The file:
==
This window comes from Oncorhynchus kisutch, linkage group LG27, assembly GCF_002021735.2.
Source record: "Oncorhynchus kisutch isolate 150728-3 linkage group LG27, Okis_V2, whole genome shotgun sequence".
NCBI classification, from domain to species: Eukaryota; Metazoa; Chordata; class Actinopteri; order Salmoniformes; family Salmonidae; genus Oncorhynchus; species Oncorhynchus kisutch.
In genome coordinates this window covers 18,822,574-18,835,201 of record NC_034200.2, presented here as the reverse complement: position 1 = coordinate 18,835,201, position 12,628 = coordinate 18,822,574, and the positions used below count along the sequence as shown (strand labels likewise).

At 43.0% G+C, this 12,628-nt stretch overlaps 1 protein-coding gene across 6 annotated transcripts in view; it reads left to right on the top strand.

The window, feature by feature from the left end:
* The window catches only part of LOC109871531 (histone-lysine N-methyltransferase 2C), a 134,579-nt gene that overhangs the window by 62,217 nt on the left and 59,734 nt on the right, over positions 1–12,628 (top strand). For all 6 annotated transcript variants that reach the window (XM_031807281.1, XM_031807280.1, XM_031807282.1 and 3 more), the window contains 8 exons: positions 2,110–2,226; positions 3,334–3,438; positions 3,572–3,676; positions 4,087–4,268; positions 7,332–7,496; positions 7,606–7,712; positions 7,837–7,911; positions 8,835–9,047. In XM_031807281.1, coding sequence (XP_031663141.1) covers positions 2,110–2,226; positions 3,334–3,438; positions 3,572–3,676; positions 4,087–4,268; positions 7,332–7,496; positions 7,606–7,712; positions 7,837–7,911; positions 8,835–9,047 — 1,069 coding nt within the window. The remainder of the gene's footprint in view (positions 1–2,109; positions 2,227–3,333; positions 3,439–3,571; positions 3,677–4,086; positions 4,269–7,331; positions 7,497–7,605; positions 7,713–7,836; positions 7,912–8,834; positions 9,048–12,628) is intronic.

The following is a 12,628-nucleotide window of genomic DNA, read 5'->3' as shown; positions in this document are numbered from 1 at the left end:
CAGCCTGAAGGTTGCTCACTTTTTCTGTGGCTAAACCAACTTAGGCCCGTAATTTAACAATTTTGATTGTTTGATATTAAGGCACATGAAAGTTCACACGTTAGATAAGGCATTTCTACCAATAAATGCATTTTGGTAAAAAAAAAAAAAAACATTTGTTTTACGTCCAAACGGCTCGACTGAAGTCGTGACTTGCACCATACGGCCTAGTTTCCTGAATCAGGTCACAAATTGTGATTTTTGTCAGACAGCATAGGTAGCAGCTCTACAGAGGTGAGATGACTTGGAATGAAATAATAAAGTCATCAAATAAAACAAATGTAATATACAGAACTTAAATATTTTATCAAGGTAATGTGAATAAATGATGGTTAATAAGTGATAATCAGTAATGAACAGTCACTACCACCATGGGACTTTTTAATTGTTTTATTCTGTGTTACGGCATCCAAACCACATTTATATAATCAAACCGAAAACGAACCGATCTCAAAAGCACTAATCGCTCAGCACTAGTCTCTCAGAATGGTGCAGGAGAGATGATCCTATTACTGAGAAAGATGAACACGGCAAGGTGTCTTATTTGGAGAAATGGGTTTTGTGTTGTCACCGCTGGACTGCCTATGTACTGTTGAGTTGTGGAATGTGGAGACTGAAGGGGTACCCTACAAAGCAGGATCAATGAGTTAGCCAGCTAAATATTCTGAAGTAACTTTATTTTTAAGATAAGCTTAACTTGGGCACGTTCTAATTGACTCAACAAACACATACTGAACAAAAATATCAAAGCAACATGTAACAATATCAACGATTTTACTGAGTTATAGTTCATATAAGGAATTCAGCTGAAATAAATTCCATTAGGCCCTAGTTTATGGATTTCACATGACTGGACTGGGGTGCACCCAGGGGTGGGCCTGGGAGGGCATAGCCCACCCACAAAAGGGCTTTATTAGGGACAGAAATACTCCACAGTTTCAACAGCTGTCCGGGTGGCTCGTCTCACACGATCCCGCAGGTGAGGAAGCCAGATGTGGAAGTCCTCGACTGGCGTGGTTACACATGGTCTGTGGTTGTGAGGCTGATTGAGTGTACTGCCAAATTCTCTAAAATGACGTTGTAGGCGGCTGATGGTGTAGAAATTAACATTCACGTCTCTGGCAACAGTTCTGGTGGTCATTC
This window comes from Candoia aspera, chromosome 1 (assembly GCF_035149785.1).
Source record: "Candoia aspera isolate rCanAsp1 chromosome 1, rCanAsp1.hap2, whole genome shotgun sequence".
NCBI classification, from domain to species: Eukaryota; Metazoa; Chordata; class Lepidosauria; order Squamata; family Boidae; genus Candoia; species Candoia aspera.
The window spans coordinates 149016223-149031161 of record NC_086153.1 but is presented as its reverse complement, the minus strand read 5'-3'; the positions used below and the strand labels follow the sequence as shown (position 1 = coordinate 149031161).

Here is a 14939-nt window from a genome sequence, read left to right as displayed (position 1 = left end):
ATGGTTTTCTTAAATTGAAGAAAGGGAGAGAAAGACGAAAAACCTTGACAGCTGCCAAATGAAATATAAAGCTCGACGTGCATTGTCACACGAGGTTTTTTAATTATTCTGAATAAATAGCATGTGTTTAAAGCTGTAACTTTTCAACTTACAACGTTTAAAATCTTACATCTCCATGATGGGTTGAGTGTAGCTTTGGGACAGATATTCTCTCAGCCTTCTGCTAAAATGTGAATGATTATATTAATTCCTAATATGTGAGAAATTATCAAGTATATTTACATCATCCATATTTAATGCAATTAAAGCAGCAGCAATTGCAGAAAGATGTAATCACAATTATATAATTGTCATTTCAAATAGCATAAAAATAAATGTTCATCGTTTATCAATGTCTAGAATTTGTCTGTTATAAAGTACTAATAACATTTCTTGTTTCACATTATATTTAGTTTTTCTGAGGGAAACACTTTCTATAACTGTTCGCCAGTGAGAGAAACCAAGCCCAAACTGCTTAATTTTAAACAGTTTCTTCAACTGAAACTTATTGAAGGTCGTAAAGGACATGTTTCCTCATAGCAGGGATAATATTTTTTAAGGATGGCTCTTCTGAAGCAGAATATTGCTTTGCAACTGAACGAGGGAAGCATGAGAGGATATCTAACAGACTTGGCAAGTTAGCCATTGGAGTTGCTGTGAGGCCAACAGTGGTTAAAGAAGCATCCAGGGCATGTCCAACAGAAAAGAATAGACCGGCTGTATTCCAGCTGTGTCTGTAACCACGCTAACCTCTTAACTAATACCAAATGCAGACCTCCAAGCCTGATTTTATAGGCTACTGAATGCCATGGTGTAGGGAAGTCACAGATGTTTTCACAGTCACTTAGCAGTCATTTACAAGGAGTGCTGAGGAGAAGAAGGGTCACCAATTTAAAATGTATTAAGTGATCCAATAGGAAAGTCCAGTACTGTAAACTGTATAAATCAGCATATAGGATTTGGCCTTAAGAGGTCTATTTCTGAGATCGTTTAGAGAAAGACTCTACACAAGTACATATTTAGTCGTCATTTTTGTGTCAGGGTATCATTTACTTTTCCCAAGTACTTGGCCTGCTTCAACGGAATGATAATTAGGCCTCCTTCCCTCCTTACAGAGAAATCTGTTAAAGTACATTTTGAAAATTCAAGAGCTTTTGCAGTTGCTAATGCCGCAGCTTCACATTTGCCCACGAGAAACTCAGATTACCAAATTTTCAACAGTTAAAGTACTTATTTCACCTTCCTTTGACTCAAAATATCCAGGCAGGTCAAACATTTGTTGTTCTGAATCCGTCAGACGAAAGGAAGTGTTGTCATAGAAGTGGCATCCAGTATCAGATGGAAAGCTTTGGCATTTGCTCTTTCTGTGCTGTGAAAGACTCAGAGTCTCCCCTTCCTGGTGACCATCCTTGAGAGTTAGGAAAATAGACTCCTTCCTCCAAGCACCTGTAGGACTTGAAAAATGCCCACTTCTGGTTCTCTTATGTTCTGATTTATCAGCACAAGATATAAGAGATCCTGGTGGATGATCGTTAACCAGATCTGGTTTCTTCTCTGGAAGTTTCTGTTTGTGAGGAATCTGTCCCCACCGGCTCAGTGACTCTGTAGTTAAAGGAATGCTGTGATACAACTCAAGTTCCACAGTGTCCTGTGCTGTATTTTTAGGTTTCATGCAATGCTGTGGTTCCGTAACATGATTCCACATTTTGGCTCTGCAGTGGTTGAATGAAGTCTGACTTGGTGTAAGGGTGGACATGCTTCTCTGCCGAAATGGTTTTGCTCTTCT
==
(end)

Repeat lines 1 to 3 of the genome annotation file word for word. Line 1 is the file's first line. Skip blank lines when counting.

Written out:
This window comes from Oncorhynchus kisutch, linkage group LG27, assembly GCF_002021735.2.
Source record: "Oncorhynchus kisutch isolate 150728-3 linkage group LG27, Okis_V2, whole genome shotgun sequence".
NCBI classification, from domain to species: Eukaryota; Metazoa; Chordata; class Actinopteri; order Salmoniformes; family Salmonidae; genus Oncorhynchus; species Oncorhynchus kisutch.